Tracy Mayor Pro Tem Brent Ives might be in the middle of a nonpartisan mayoral race, but, for a brief moment, his political colors showed Tuesday night.
Addressing a meeting of the South San Joaquin County Republicans that ostensibly met to rally support for U.S. Marine Cpl. Marshall Magincalda, who is under suspicion of allegedly murdering an Iraqi civilian, Ives told the audience at Chez Shari restaurant in Manteca that “It makes common sense to be a Republican.”
It struck me as an incautious statement for a mayoral candidate faced a community fractured by not only red and blue politics, but also by the issue of two controversial developer deals. I was also disappointed, thinking that a local politician had fallen into a national trend of blind partisanship.
So I telephoned Ives on Thursday to find out what he meant and to hopefully clear the air.
He told me that for him, personally, it does make sense to be a Republican — he wouldn’t call himself a Republican if the ideology didn’t make sense in his mind. But he also said that partisan labels shouldn’t stand in the way of bringing the community together to chart the area’s future. Ives stressed inclusiveness and a vision for the future that could bring Tracy — and the rest of the south county — onto common ground.
I like to think that his conversation with me and not the sound bite the other night expresses his true opinion, because at a time like this, we could use a lot more inclusiveness.
The United States is split in two. Infographics everywhere flash blue on the coasts and red everywhere else. Congress is increasingly controlled by more extreme factions of either party, and what passes for debate is politicians yelling beyond instead of talking to one another. The treasured middle ground of American politics is being overcome by a flood of partisan posturing characterized by statements that make it sound as if only one party is on the side of right and the other is on the side of wrong.
It’s nonsense that overlooks the common ground where liberals and conservatives can build a foundation of compromise.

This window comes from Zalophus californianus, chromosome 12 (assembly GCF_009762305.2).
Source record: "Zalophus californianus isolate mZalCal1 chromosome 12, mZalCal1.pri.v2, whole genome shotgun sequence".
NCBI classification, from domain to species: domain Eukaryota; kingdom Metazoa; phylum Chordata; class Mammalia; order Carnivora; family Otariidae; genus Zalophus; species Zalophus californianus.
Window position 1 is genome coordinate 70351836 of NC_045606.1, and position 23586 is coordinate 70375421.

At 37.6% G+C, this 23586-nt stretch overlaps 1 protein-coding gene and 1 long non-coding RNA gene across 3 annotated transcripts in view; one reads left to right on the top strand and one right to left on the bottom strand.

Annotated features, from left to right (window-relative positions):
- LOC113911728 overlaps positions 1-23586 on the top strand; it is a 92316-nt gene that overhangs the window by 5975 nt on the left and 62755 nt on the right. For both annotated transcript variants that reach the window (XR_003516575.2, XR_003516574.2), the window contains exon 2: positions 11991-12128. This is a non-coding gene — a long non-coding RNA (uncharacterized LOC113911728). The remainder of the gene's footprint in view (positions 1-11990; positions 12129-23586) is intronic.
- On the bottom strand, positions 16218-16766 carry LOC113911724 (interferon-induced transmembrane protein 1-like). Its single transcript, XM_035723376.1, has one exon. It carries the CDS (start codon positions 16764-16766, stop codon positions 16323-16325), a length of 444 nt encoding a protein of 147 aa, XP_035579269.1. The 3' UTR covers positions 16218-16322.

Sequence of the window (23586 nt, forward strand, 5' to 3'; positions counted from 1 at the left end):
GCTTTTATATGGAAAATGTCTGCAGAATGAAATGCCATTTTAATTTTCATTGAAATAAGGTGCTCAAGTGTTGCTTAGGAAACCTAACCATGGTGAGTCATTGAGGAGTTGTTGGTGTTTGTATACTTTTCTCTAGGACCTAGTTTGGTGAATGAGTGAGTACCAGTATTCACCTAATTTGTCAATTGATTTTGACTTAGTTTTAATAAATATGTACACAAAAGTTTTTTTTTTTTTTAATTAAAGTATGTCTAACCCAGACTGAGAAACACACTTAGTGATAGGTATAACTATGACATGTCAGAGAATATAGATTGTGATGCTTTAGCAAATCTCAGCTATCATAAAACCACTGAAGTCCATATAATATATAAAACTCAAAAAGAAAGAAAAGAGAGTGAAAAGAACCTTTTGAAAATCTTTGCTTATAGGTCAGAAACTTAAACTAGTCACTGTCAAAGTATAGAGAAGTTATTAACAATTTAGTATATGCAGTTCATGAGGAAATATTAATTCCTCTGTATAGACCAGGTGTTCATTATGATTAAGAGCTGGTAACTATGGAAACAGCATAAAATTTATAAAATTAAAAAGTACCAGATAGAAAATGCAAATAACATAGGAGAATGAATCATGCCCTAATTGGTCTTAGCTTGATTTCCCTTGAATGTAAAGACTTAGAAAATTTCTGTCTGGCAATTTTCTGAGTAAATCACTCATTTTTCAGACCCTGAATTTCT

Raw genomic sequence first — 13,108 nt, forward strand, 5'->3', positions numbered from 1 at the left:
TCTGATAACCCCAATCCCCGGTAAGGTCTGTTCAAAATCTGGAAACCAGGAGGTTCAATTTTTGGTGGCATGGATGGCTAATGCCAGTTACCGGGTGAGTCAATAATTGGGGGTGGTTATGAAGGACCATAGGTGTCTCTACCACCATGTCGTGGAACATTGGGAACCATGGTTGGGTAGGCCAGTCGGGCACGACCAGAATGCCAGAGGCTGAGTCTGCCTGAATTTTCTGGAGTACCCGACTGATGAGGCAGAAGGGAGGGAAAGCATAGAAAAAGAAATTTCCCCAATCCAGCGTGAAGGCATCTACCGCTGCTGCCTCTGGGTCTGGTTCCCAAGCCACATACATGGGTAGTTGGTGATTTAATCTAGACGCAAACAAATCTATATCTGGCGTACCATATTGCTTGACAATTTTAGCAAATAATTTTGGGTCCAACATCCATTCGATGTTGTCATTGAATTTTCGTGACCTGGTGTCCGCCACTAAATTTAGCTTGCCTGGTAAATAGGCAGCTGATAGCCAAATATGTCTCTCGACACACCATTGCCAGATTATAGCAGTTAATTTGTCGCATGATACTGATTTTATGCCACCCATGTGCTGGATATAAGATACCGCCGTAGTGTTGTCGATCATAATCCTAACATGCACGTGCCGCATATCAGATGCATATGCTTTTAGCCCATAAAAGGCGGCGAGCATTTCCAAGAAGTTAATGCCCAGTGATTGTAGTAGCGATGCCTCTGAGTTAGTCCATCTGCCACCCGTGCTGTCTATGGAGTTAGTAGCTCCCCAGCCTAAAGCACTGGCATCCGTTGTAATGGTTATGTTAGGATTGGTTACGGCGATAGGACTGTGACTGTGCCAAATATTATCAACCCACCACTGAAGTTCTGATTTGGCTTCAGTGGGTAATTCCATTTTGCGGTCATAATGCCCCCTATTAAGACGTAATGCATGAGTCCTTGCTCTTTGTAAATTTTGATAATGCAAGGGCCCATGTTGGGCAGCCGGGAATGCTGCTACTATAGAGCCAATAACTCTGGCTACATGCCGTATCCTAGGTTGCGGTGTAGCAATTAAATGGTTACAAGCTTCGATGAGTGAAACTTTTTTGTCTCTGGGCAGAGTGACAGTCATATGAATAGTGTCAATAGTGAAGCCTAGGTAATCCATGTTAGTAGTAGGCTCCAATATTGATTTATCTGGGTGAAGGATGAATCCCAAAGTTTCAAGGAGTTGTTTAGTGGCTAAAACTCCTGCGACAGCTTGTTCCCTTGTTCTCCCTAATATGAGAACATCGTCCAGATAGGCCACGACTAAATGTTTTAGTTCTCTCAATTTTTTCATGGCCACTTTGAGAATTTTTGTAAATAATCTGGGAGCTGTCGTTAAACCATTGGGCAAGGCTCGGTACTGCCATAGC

Democrats and Republicans aren’t irreconcilably different. Liberals and conservatives alike want better schools, a safer society, better transportation, clean air, clean water, the ability to provide for a family, the opportunity to succeed and the freedom to complain when our government screws up.
The current climate doesn’t allow a politician to recognize this. Reason has lately been replaced by rhetoric in our nation’s politics. As a result, democracy suffers.
Blind partisan attitudes are the reason America’s voters have to deal with nightly “Republicans are evil,” “Democrats are spineless,” tirades on cable TV news. These tirades overlook finding solutions to issues in favor of scoring political points.
Tracy’s political races also have a contentious history, and while seasoned Tracy residents say this campaign season is relatively begnin, there’s still plenty of vitriol to go around. It flows between supporters and opponents of House Resources Chairman Richard Pombo, R-Tracy, and there’s no love lost between the backers and detractors of Tracy’s proposed developer deals. Too often, the shouting has drowned out reasoned discussion regarding very important local issues.
Differences in policy and opinion are part of Tracy’s lively political atmosphere, intense squabbles included. But Tracy is at its strongest when its citizens work together, putting aside labels and dealing with issues. This city needs its leaders on both sides of the aisle who are willing to shelve shallow partisanship and divisiveness in the name of cooperation and inclusiveness.
It’s only common sense.
• Jon Mendelson is a copy editor at the Tracy Press. To contact him about his weekly column, call 830-4265 or e-mail email@example.com.